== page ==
I’m worried my parents are getting ripped off by their financial advisor. What should I do?
My wife is trying to qualify for student loan forgiveness … but we might lose a bunch of tax benefits in the process. Is it worth the risk?
I’m enrolling in grad school, and I want to optimize how to pay for rent and groceries. Should I use money from a 529 plan?
Three callers. Three questions.
In today’s episode, former financial planner Joe Saul-Sehy and I tackle these tough Q’s.
Do you have a question on business, money, trade-offs, financial independence strategies, travel, or investing? Leave it here and we’ll answer them in a future episode.
Anastasia asks (at 03:25 minutes):
I’m worried that my parents are being taken advantage of by their financial advisor.
But I don’t know how to raise this issue with them.
Here are the details:
One of my mom’s career paths led her to become a certified financial planner with Ameriprise. She never practiced as a CFP but she did work for one, doing paperwork, scheduling meetings, and moving their investments with him, where they stayed after she stopped working for him.
I worked through high school and saved $7,000 to invest. The advisor’s recommendation was to shelter this money from FAFSA for college by putting it into my dad’s IRA annuity, not a custodial Roth IRA, which would have accomplished the same goal.
I withdrew this money at the beginning of this year. The money was invested in 2007 or 2008, and grew to $13,500, which strikes me as low, given the ten-year bull market we’ve had.
Red Flag #1 is that the advisor didn’t suggest a custodial Roth IRA.
Red Flag #2 is that I remember my mom saying that his clients didn’t pay him because he got paid by the products he sold them. I know that is a hallmark of an advisor that is in it for themselves.
Red Flag #3 is $20,000 my sister received from a settlement when she was young was also put in an annuity. She got it out last year and it grew to $50,000 within the annuity. If invested in a market tracking fund, it would’ve grown to almost $200,000.
She also shared how difficult the advisor’s office was when she wanted to withdraw at the end of 2020.
When I ask my parents how much they pay their advisor, they tell me it’s just $50 a month. I find that hard to believe and suspect there are hidden fees.
What questions can I ask my parents to figure out if they are being taken advantage of and help them realize that they are paying excessive fees, if that’s the case?
Secondly, how can I help them get this money out of their advisors hands and into somewhere more secure, where they still feel taken care of? They really like the interactions and explanations they get from their advisor. Even though my mom got her CFP, as far as I know, she’s never really invested for herself in the last decade.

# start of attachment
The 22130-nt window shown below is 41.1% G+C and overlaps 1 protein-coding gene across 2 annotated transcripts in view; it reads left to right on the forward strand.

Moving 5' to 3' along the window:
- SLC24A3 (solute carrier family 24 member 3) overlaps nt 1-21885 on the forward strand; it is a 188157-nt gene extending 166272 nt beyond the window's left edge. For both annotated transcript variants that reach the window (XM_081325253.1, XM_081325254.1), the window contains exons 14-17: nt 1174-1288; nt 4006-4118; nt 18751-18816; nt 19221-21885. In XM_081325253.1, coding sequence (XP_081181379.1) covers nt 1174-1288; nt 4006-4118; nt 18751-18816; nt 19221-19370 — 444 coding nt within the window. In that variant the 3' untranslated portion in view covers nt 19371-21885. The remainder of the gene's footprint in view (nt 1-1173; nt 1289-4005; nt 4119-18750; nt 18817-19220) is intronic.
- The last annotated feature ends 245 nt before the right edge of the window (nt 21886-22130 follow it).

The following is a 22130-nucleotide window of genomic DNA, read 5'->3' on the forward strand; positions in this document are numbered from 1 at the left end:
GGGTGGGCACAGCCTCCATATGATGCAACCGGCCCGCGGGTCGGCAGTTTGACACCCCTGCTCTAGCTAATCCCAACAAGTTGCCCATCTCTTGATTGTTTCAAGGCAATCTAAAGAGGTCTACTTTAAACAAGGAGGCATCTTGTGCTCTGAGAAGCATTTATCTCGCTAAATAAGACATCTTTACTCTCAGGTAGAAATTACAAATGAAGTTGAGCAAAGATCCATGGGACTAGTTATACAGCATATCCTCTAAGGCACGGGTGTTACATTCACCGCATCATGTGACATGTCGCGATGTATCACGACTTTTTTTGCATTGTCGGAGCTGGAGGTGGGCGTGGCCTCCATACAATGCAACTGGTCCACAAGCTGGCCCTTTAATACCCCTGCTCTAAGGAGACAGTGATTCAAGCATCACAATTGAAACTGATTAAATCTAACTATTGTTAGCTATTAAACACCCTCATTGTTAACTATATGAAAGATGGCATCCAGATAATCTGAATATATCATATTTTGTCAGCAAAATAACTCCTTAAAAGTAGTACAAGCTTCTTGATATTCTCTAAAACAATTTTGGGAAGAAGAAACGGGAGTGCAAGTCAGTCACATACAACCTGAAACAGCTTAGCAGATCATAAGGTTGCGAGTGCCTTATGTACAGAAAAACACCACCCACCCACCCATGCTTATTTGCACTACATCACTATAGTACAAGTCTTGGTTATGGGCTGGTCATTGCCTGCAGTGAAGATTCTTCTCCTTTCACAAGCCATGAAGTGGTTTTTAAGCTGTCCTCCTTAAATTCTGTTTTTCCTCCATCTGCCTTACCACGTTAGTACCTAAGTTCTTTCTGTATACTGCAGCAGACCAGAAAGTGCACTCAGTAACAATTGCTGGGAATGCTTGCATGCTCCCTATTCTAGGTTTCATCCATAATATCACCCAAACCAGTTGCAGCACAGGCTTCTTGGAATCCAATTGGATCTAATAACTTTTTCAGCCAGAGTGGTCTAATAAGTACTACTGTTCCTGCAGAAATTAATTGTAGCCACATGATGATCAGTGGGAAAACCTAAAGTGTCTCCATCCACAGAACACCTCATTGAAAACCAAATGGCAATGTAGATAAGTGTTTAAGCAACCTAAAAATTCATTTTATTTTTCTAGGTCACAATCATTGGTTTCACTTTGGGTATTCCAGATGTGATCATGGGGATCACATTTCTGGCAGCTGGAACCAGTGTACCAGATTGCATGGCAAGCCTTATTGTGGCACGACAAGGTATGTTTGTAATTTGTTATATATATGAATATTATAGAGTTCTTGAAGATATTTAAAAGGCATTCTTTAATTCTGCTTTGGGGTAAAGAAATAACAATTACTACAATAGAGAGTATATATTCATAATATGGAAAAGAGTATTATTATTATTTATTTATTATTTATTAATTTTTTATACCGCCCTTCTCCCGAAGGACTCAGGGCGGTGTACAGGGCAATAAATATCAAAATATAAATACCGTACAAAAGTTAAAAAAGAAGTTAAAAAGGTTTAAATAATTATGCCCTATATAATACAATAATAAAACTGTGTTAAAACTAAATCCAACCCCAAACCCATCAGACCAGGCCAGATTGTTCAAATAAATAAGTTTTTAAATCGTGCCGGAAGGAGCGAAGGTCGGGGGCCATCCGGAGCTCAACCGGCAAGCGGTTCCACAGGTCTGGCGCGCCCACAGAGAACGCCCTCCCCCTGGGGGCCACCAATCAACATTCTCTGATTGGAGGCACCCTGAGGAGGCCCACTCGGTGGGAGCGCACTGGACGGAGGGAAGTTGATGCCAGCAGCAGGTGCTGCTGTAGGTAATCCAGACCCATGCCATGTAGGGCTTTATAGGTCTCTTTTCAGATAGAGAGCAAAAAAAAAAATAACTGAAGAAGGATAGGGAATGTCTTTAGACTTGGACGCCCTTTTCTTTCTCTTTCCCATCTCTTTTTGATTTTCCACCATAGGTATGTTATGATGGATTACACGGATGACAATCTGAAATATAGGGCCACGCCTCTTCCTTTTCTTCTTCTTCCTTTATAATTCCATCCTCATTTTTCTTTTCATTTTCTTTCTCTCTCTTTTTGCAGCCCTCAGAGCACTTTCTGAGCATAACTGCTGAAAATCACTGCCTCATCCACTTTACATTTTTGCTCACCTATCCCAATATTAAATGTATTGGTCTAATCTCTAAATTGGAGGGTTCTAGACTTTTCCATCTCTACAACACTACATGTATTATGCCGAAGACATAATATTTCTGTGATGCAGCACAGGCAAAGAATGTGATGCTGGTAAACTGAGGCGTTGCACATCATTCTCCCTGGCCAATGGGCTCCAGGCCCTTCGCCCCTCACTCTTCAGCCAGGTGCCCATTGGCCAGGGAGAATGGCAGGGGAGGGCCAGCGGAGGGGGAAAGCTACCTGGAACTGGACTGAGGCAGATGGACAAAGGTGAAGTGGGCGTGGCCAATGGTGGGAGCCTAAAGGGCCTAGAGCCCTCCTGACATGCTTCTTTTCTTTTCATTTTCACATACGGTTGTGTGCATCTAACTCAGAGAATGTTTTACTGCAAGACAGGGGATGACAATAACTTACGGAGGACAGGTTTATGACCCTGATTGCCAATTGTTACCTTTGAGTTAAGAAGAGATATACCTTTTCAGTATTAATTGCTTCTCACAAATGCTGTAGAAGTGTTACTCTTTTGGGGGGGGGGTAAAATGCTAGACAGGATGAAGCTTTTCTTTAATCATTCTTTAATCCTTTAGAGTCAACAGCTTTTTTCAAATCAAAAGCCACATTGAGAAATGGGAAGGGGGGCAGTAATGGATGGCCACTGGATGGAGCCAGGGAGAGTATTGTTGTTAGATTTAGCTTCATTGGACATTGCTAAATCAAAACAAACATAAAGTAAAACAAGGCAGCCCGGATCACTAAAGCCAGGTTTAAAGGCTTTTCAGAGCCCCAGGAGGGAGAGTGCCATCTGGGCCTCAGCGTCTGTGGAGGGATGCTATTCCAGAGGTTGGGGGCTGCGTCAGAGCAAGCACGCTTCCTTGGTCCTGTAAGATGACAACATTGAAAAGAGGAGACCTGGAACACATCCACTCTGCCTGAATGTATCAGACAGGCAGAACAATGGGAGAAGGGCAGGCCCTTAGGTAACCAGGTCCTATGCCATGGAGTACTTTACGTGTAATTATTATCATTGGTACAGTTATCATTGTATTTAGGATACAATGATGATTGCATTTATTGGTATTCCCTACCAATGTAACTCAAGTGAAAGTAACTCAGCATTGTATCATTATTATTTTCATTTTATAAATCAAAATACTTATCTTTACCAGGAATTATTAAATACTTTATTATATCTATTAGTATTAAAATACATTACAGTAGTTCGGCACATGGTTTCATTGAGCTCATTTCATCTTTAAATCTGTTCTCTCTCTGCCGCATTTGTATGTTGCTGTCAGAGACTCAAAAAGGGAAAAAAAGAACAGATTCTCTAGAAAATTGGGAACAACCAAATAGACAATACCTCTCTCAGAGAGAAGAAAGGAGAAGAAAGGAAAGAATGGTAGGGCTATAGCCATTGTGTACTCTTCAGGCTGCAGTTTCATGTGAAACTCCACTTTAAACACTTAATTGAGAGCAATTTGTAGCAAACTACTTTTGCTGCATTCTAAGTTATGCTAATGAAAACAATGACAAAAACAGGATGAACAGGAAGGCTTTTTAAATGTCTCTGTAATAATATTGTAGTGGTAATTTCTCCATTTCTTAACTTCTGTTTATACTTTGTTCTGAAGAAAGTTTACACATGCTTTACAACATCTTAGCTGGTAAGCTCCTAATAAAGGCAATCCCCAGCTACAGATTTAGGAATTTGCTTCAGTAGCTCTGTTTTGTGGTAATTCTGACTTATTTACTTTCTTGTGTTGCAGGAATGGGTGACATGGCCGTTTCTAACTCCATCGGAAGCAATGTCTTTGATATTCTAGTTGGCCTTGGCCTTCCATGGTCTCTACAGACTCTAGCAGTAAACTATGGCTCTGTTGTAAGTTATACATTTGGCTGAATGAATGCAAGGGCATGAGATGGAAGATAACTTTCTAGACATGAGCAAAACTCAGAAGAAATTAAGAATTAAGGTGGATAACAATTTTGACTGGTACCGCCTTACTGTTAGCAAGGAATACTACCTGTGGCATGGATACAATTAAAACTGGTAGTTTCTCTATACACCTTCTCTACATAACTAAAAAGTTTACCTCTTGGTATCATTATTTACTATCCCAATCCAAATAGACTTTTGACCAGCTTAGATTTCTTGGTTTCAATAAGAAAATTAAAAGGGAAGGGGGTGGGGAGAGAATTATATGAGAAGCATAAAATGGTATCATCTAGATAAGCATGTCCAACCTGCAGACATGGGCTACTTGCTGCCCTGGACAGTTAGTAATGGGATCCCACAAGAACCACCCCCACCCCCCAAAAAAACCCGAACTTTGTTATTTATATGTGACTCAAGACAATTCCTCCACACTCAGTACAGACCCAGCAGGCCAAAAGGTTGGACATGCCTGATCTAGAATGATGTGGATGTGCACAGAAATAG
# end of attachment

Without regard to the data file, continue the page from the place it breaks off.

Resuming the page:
Lastly, in past conversations about their investments, I’ve come across as an aggressive know-it-all and I’ve made my mom defensive.
I need to approach this topic in a way that gets them to open up, instead of putting them on the defensive. Any tips?
Anonymous asks (at 27:21 minutes):
I make $110,000 and my wife makes $55,000.
We have about $90,000 in cash and about $200,000 in various retirement accounts. Our goal is to relocate in the next 1-4 years and purchase a home at that time.
My wife and I recently got married and we’re trying to figure out the best strategy for my wife’s loan repayment plan. She owes about $61,000 at about a 6 percent interest rate.
She works for a nonprofit and has the option for loan forgiveness if she makes minimum monthly payments for ten years on an income-based repayment plan.
- Filing separately, which would result in about a $300 monthly payment for 10 years
- Filing jointly, which would result in $900 monthly payments for 8 years to pay off the loan in full
- Filing jointly, paying $10,000 to $20,000 upfront and continuing to make monthly payments.
To be eligible for student loan forgiveness, my wife would need to stay in the nonprofit field, which should be do-able but isn’t guaranteed.
The other factor is that we’re both 20+ years from retiring. If we were to file taxes as married and filing separately, we would lose our eligibility to contribute into the Roth, which is important to us.
We would use extra cash to start funding a taxable brokerage account or buying a series I savings bonds.
Lucia asks (at 42:38 minutes): I’m 32 years old and will be entering graduate school in the Fall of 2022 to complete my masters degree in computer science. I currently have $20,000 saved up for school in a regular savings account and another $20,000 in a brokerage account, invested in VTSAX.
I plan to use these monies for school related costs and don’t have any debt. The total cost of my graduate program is $70,000. I intend to take out some loans to cover my tuition and plan to use the $40,000 saved to cover my living expenses for the duration of the program.
I don’t plan to work during the first year of school and plan to work part time for the second year.
I’m concerned about leaving the $20,000 in a savings account since I plan to only withdraw little by little for my living expenses in the fall. My thought is to move the $20,000 into a 529 plan and use the funds for room and board since I will be in school at the time.
You’ve recommended target retirement funds or bond indexes for short-term investing, if we plan to use the funds in less than 5 years. What about the 529 plan, since I will be using the funds for educational purposes? Do you see value in that?
Interview with Cameron Huddleston, Episode 208
Book: Mom and Dad, We Need to Talk, by Cameron Huddleston
Interview with Annie Duke, Episode 281
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